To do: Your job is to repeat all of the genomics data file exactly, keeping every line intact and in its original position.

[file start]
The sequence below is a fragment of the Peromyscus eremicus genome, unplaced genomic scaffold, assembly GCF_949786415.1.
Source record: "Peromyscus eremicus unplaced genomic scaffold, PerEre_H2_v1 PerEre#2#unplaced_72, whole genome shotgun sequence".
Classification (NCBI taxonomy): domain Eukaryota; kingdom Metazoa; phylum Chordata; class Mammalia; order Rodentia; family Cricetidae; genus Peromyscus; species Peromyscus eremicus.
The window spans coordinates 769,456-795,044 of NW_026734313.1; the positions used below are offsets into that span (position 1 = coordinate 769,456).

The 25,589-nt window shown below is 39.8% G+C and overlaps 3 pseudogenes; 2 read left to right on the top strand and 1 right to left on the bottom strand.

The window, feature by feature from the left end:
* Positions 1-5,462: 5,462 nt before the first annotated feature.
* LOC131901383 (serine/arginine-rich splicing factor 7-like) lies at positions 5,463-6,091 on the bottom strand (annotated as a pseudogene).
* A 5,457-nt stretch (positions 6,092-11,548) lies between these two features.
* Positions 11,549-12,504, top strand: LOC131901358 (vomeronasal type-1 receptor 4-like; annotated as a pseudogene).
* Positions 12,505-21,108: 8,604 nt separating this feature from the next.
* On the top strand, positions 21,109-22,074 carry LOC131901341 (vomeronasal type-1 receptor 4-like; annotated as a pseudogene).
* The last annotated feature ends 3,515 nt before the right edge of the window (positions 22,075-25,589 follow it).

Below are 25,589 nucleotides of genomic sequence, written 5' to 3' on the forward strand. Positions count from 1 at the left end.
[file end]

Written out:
The sequence below is a fragment of the Peromyscus eremicus genome, unplaced genomic scaffold, assembly GCF_949786415.1.
Source record: "Peromyscus eremicus unplaced genomic scaffold, PerEre_H2_v1 PerEre#2#unplaced_72, whole genome shotgun sequence".
Classification (NCBI taxonomy): domain Eukaryota; kingdom Metazoa; phylum Chordata; class Mammalia; order Rodentia; family Cricetidae; genus Peromyscus; species Peromyscus eremicus.
The window spans coordinates 769,456-795,044 of NW_026734313.1; the positions used below are offsets into that span (position 1 = coordinate 769,456).

The 25,589-nt window shown below is 39.8% G+C and overlaps 3 pseudogenes; 2 read left to right on the top strand and 1 right to left on the bottom strand.

The window, feature by feature from the left end:
* Positions 1-5,462: 5,462 nt before the first annotated feature.
* LOC131901383 (serine/arginine-rich splicing factor 7-like) lies at positions 5,463-6,091 on the bottom strand (annotated as a pseudogene).
* A 5,457-nt stretch (positions 6,092-11,548) lies between these two features.
* Positions 11,549-12,504, top strand: LOC131901358 (vomeronasal type-1 receptor 4-like; annotated as a pseudogene).
* Positions 12,505-21,108: 8,604 nt separating this feature from the next.
* On the top strand, positions 21,109-22,074 carry LOC131901341 (vomeronasal type-1 receptor 4-like; annotated as a pseudogene).
* The last annotated feature ends 3,515 nt before the right edge of the window (positions 22,075-25,589 follow it).

Below are 25,589 nucleotides of genomic sequence, written 5' to 3' on the forward strand. Positions count from 1 at the left end.